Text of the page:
Faced with the embarrassment of having helped elect Donald Trump to the presidency, some conservative Christian leaders have begun to argue that evangelical support for Trump was far lower than the commonly reported 81%. In doing so, they are continuing to deny the real role white evangelicals played in the 2016 election—a stunning reversal from how evangelicals have talked about their influence in electoral politics for more than thirty years now.
On Election Day, exit polls indicated that 81 percent of white evangelicals voted for Trump. That number represented a shocking measure given who Donald Trump is. But it also fit squarely with the patterns of white evangelical support for Republican presidential candidates in all recent elections.
Still, some evangelical leaders are challenging these findings. “No, the Majority of American Evangelicals Did Not Vote for Trump,” reads the headline of an article published this week at the Gospel Coalition. In the piece, Joe Carter argues that rather than 81 percent, only “somewhere between 35 percent and 45 percent of all evangelicals in America voted for Trump.”
Carter is right, of course, to point out that Trump’s poor showing among non-white evangelicals, particularly Latinos and African Americans, means that his total standing among all evangelicals likely came under 50 percent. But the whole weight of Carter’s argument depends on an inaccurate depiction of the media’s reporting on the election.
News media did not report, as Carter asserts, that “an overwhelming number of evangelicals” voted for Trump. Instead, news media, including the The New York Times, Washington Post and Fox News, to name a few, all made clear time and again that a majority of white evangelicals supported Trump.
It’s true that in prior election cycles the media has not been good about distinguishing “evangelicals” from “white evangelicals”—a confusion that scholars of American religion often pointed out—but coverage of the 2016 election was marked instead by a clear and consistent distinction between white evangelicals and those evangelicals of other ethnicities.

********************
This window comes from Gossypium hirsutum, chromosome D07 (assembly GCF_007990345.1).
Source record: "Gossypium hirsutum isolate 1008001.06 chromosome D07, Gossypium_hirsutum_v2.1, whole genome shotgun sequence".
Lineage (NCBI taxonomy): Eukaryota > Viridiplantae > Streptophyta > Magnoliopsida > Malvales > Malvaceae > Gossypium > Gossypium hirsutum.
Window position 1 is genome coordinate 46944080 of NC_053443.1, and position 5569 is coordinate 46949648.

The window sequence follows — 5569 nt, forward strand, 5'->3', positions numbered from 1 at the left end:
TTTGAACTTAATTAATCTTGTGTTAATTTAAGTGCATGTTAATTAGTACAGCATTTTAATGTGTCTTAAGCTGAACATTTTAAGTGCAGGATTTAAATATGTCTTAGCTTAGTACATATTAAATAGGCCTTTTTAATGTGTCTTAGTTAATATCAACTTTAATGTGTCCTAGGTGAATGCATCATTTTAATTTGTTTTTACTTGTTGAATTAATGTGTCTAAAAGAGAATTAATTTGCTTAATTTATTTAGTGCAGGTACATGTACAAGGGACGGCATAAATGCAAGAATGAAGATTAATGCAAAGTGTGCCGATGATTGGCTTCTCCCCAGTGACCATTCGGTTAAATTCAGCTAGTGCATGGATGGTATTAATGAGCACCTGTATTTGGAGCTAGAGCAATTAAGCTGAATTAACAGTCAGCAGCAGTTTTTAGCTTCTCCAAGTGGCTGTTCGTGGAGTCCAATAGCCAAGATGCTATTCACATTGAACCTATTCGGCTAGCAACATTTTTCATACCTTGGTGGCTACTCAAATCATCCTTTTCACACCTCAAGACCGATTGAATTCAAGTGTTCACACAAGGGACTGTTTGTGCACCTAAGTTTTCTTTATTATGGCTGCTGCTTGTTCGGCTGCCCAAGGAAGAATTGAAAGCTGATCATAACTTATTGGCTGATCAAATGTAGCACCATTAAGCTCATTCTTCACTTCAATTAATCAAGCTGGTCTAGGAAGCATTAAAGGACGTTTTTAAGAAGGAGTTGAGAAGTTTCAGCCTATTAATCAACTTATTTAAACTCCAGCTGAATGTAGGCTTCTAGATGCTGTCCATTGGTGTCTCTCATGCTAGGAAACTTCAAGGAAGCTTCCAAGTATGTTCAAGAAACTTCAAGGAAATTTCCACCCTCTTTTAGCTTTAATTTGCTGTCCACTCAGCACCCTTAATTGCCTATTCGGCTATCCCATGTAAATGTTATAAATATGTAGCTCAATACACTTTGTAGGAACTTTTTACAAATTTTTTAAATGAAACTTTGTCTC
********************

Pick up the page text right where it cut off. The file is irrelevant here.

Over and over and over, news reports focused on the phenomenon of white evangelical support for Trump’s unlikely candidacy. Coverage of the election results mirrored this consistency, making absolutely clear—particularly in an election season marked by white ethno-nationalism—that it was white evangelical voters who had so overwhelmingly backed Donald Trump.
But more broadly, the inclination to downplay and complicate evangelical involvement in the 2016 election stands in marked contrast from how evangelical leaders have historically characterized their faith members’ influence in recent elections.
Following George W. Bush’s re-election in 2004, to take one example, evangelical outlets breathlessly reported on how evangelical voters had been critical to Bush’s victory. And four years ago, many of those same outlets touted evangelical support for Mitt Romney against President Obama’s successful re-election bid.
None of this commentary sought to minimize evangelical participation in the elections—quite the opposite. Nor did any of it soften the characterization of white evangelicals’ political involvement by placing it in the larger context of multiracial evangelical voting. Instead, conservative Christian leaders promoted the idea of evangelical political unity as a source of strength, even in times of defeat.
In his outrageous bid for the presidency, Donald Trump has upended many norms of American politics. But the disavowal by evangelical leaders of their political influence after 81 percent of white evangelicals voted for the winning Trump-Pence ticket may be one of Election 2016’s most revealing features.
The desire of some evangelical leaders to distance their faith from the atrocity of a Trump presidency is surely understandable, but doing so after white evangelicals provided Trump with his most solid voting bloc seems especially cruel given the political reality we all must live with now.